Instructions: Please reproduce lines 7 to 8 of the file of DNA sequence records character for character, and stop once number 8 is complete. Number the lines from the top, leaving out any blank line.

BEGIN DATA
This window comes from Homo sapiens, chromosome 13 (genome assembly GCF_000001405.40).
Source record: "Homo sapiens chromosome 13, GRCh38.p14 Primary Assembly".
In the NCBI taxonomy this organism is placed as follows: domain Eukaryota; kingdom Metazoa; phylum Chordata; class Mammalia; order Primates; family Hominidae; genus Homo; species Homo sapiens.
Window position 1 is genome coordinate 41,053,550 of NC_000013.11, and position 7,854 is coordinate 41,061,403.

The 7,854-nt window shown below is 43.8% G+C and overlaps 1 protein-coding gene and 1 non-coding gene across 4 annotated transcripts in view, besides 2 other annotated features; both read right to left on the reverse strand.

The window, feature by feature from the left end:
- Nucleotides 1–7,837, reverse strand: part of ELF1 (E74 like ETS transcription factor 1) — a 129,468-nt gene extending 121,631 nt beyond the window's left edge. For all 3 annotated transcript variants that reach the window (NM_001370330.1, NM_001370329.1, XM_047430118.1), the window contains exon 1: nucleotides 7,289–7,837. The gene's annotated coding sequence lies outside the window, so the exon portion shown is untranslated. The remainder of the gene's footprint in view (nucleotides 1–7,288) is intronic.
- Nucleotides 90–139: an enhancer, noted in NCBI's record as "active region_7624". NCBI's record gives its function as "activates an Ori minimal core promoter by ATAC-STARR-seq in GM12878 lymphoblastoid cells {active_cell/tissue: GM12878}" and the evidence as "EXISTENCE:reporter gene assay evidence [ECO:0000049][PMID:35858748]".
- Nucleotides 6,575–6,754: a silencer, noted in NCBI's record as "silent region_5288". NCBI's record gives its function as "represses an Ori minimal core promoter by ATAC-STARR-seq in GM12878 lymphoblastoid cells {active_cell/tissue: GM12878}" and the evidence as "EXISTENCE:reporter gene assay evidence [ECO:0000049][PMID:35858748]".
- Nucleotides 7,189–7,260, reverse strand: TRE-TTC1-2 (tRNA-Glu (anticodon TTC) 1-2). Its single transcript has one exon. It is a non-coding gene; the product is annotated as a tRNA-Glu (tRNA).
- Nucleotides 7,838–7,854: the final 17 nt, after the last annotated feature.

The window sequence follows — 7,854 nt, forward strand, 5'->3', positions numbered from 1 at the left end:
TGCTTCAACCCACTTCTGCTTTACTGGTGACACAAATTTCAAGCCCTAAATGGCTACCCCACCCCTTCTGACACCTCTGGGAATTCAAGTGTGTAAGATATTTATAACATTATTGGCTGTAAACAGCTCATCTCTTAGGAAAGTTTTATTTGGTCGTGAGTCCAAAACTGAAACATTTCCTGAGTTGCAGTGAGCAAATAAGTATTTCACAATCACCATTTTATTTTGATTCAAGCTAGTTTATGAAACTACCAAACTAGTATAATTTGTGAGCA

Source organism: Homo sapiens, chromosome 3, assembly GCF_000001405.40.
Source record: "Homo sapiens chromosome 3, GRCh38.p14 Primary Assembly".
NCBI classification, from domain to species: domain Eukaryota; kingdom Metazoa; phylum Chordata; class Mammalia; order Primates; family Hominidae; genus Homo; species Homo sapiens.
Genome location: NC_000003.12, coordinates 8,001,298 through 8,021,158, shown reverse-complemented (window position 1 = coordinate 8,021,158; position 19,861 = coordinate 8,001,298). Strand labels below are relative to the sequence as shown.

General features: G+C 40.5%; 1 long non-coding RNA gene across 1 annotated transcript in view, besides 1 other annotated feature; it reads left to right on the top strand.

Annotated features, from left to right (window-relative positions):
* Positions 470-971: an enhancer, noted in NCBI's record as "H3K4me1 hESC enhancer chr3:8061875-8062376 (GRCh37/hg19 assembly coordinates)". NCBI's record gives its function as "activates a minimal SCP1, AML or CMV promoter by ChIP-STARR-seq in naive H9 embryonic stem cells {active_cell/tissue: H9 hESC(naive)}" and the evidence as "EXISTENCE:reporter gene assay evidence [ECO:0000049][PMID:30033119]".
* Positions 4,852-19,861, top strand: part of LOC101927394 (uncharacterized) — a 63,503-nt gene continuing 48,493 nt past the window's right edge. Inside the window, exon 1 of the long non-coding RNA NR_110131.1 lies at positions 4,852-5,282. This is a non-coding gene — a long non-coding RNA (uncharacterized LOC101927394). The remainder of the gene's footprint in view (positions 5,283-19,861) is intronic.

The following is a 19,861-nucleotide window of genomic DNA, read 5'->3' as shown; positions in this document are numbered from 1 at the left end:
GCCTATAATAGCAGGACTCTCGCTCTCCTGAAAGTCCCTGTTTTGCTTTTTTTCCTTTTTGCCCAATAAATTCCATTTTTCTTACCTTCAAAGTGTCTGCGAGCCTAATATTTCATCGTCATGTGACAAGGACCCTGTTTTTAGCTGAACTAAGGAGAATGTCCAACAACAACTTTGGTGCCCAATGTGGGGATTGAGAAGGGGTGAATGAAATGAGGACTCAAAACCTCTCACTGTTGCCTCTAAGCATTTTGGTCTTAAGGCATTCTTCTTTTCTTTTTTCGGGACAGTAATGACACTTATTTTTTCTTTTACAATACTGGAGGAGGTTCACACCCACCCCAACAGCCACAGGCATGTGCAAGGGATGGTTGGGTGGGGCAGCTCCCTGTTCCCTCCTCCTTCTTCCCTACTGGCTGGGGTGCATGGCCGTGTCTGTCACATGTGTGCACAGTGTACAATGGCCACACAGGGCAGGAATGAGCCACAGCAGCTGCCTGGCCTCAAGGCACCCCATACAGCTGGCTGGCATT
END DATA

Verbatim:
- Nucleotides 1–7,837, reverse strand: part of ELF1 (E74 like ETS transcription factor 1) — a 129,468-nt gene extending 121,631 nt beyond the window's left edge. For all 3 annotated transcript variants that reach the window (NM_001370330.1, NM_001370329.1, XM_047430118.1), the window contains exon 1: nucleotides 7,289–7,837. The gene's annotated coding sequence lies outside the window, so the exon portion shown is untranslated. The remainder of the gene's footprint in view (nucleotides 1–7,288) is intronic.
- Nucleotides 90–139: an enhancer, noted in NCBI's record as "active region_7624". NCBI's record gives its function as "activates an Ori minimal core promoter by ATAC-STARR-seq in GM12878 lymphoblastoid cells {active_cell/tissue: GM12878}" and the evidence as "EXISTENCE:reporter gene assay evidence [ECO:0000049][PMID:35858748]".